The word toxic means “poisonous.” Toxic relationships are those that poison our peace and our ability to enjoy another person. A toxic relationship will leave one exhausted, frustrated, and, in some cases, depressed. Toxic relationships can affect business partnerships, sports teams, and, of course, families. Some disharmony in a relationship is normal; however, some people inject poison into every relationship, making healthy give-and-take impossible. Those are toxic people, and the Bible has some advice for us in dealing with them.
There will be some people whose company we don’t prefer, but that doesn’t make them toxic. We may be polar opposites in ideology with someone but can maintain a comfortable relationship. Democrats can enjoy the company of Republicans, a New York Yankees fan can have a friendly relationship with a Boston Red Sox fan, and Christians can engage in healthy interactions with non-Christians. But when a person is toxic, he or she is unable to maintain a healthy relationship with anyone. Only those willing to suffer the selfish demands of the toxic person can endure such a relationship for long.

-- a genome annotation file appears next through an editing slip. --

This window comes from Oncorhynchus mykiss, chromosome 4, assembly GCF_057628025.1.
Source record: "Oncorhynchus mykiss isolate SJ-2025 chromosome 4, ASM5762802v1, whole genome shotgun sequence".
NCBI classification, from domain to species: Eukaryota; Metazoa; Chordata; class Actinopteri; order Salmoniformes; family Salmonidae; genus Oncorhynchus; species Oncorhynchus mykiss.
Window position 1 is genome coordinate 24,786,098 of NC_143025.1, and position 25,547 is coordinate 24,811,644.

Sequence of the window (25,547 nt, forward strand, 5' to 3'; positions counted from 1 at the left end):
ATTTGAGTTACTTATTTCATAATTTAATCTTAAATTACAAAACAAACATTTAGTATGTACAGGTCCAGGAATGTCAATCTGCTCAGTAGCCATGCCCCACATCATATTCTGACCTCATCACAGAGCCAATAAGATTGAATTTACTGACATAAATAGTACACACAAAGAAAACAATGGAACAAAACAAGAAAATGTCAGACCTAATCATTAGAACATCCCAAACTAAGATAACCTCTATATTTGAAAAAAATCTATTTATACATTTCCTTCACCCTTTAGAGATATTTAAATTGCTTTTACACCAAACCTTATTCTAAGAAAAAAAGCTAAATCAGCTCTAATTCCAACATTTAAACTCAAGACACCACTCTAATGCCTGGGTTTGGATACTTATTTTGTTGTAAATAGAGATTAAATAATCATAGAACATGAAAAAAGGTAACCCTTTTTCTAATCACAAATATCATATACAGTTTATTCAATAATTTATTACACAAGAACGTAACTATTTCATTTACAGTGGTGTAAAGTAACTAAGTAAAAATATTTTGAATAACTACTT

Several factors determine whether or not a relationship or a person is toxic:
1. The relationship is completely one-sided in favor of the toxic person. Toxic people are incredibly narcissistic and can think only of themselves and what they want at the moment. This is a direct violation of Philippians 2:3–4, which says, “Do nothing out of selfish ambition or vain conceit. Rather, in humility value others above yourselves, not looking to your own interests but each of you to the interests of the others.” Toxic people may pretend they are doing something for someone else, but there is always an ulterior motive that will benefit them.